[Lingtyp] Lexical semantics of 'know/believe/think'-type verbs

TALLMAN Adam Adam.TALLMAN at cnrs.fr
Tue Jul 21 16:50:32 UTC 2020

Dear Aaron,

I wonder if you've seen this paper by Junker (2003) on east cree


Perhaps this is what you are looking for...


Adam James Ross Tallman (PhD, UT Austin)
ELDP-SOAS -- Postdoctorant
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De : Lingtyp [lingtyp-bounces at listserv.linguistlist.org] de la part de Peter Austin [pa2 at soas.ac.uk]
Envoyé : mardi 21 juillet 2020 18:24
À : Broadwell,George Aaron
Cc : lingtyp at listserv.linguistlist.org
Objet : Re: [Lingtyp] Lexical semantics of 'know/believe/think'-type verbs

Dear Aaron

Anna Wierzbicka and Cliff Goddard have thought a lot about the semantics of thoughts, feelings and emotions over many years so there may be something relevant in their writings, mostly in the Natural Semantic Metalanguage framework.

Best wishes,

On Tue, 21 Jul 2020 at 17:05, Broadwell,George Aaron <broadwell at ufl.edu<mailto:broadwell at ufl.edu>> wrote:

Dear colleagues,

I'm trying to understand the semantics of a handful of verbs in Choctaw that seem to be used rather differently than their closest English translations:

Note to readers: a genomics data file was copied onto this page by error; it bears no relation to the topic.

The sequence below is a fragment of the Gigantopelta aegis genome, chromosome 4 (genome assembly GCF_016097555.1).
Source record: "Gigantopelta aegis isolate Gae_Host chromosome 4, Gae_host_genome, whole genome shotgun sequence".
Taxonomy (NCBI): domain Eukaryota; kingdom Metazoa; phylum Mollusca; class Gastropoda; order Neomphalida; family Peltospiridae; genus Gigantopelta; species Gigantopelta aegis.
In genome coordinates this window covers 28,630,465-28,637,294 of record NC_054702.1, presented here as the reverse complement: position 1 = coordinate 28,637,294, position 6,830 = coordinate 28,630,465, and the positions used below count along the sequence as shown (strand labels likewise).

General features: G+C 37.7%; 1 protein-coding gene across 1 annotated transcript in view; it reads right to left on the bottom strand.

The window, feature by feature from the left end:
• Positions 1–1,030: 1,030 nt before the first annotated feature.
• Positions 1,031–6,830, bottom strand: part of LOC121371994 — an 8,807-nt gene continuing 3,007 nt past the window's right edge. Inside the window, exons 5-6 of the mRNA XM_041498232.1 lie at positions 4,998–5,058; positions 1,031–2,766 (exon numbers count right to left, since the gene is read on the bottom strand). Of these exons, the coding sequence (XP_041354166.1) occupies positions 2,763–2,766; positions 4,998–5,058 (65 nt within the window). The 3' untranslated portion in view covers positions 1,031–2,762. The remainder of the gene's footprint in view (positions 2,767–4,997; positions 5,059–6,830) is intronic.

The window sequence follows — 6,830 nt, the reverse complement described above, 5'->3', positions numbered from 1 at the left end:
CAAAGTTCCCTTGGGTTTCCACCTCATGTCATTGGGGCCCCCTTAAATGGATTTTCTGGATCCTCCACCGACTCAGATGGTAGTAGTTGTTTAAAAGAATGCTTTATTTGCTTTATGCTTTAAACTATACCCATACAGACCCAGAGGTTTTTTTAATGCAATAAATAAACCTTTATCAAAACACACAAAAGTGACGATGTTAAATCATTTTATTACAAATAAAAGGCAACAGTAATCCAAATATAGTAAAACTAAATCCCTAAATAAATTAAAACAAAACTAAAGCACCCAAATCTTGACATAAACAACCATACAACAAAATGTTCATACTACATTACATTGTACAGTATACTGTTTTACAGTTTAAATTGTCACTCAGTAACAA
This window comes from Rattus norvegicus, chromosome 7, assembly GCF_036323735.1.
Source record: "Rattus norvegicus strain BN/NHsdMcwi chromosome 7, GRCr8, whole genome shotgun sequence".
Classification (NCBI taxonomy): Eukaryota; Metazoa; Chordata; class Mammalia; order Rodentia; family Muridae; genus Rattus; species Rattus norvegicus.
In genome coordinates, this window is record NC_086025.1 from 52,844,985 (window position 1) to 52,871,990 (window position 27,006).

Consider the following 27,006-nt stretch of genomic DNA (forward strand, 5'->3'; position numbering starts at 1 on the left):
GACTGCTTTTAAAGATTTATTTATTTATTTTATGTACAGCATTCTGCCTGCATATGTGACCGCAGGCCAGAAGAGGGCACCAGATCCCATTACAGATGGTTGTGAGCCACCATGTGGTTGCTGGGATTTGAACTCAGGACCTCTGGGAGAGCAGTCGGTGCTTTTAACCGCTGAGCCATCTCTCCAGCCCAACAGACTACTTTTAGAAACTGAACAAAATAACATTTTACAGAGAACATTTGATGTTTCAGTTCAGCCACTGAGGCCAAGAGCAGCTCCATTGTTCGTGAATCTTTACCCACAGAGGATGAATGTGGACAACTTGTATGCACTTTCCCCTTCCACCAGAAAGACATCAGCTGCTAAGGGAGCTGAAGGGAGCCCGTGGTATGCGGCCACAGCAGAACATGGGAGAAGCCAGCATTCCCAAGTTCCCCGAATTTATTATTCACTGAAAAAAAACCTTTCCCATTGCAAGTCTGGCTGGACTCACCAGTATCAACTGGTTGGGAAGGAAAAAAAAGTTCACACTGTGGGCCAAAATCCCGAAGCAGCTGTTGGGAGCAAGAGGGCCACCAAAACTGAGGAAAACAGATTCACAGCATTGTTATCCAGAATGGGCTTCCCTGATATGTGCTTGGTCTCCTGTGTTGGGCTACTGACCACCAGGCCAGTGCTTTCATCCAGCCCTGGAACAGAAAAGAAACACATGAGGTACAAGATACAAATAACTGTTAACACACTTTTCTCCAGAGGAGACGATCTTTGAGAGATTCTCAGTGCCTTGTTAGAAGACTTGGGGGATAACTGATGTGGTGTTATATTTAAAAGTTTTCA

*   ahnih seems to equate to 'want, notice, find out, think, pay attention to'
  *   yimmih seems to equate to 'believe', but only with nominal objects ('believed Mary' or 'believed in Jesus') but not with clausal objects
  *   ikha̱nah seems to equate to ’know (probably as the result of inquiry’) and often to ’believe’ with a clausal object.
  *   akostininchih is something like ’be certain of’

So far as I can tell, none of these "attitude verbs" seem to match very closely to their English equivalents. (At least, given an English sentence with an attitude verb, I am only partially successful in predicting which verb a Choctaw speaker will use!)

I would appreciate links to discussion of other languages with similar systems or an overall typology of different ways of dividing up this semantic domain.

Aaron Broadwell

George Aaron Broadwell, broadwell at ufl.edu<mailto:broadwell at ufl.edu>  [Pronouns: he/him/his]
Elling Eide Professor | University Term Professor (2018-2021)
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Prof Peter K. Austin
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